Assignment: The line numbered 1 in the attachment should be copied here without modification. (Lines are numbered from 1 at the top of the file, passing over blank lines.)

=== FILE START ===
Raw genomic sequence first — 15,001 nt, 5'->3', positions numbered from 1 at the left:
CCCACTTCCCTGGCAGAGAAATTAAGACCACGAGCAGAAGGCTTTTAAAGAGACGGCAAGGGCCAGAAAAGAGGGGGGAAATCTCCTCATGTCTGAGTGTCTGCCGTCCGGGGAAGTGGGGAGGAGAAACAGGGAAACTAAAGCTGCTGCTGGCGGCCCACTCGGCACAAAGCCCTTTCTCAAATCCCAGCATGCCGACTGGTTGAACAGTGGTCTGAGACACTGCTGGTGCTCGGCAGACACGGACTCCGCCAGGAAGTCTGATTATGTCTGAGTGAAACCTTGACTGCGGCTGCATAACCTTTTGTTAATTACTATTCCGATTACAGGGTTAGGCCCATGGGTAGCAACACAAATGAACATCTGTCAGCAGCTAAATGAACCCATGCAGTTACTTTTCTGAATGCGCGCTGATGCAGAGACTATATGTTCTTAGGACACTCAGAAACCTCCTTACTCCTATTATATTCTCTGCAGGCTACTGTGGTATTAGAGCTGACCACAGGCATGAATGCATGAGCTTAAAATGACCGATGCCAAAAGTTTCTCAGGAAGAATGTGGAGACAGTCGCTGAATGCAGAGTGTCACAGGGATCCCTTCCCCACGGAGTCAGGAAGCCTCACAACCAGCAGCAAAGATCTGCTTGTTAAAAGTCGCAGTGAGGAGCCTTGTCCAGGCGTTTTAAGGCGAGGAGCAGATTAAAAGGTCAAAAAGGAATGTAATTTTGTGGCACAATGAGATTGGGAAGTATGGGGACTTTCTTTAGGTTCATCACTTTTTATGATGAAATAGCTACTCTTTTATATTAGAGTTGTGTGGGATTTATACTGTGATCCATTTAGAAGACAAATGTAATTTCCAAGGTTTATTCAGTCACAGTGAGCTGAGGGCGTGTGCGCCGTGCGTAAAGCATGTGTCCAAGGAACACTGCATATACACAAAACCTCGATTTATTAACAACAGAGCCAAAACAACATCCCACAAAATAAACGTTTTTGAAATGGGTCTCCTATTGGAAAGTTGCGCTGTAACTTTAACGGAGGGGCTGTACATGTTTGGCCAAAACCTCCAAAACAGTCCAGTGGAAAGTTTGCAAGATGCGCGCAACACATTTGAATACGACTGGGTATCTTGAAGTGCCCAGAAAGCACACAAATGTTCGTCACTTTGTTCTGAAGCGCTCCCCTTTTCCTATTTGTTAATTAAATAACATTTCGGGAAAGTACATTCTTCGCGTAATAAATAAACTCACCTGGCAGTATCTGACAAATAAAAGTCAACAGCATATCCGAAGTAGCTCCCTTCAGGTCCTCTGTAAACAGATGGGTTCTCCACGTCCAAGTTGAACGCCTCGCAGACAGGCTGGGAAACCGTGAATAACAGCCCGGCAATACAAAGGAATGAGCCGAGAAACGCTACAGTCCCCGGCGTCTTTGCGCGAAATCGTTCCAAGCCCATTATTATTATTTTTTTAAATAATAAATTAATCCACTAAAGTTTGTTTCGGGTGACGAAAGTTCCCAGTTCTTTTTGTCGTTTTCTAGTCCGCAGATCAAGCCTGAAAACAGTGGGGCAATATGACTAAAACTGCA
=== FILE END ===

Raw genomic sequence first — 15,001 nt, 5'->3', positions numbered from 1 at the left: